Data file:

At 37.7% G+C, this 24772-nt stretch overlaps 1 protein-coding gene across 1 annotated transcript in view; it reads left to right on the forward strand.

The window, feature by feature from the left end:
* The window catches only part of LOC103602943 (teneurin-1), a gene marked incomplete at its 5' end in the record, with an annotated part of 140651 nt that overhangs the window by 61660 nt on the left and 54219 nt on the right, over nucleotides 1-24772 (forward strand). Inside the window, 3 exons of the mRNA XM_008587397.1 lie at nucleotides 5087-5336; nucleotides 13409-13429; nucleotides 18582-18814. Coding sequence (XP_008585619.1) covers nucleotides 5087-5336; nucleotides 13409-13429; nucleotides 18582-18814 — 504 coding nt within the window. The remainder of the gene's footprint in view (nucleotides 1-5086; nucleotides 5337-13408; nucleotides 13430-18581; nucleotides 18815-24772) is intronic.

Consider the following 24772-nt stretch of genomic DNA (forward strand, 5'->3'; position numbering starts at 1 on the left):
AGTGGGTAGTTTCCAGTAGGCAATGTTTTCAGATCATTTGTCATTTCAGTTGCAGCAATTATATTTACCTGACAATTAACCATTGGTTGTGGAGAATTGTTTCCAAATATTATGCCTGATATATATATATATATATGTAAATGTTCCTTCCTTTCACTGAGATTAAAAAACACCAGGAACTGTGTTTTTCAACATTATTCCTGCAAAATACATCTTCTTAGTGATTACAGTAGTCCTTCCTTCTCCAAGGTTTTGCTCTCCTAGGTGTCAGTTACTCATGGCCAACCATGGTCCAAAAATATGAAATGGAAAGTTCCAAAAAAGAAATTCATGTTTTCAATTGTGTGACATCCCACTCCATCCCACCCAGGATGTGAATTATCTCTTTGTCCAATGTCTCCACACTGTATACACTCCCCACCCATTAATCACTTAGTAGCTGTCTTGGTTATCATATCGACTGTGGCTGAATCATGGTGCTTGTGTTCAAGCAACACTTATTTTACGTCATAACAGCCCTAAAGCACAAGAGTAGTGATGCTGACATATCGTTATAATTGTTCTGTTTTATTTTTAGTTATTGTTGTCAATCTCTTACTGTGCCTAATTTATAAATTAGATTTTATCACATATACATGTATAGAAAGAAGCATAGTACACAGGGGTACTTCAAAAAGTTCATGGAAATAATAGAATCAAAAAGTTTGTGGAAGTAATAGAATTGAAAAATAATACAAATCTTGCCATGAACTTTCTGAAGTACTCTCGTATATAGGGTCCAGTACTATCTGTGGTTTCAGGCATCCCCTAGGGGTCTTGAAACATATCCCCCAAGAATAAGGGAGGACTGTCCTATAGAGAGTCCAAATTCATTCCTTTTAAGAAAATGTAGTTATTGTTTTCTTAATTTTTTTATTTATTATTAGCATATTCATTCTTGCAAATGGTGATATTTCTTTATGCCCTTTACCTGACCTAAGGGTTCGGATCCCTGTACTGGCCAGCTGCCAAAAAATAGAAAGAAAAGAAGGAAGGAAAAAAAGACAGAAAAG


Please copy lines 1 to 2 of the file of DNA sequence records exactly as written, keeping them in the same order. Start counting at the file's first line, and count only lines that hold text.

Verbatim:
At 37.7% G+C, this 24772-nt stretch overlaps 1 protein-coding gene across 1 annotated transcript in view; it reads left to right on the forward strand.

The window, feature by feature from the left end: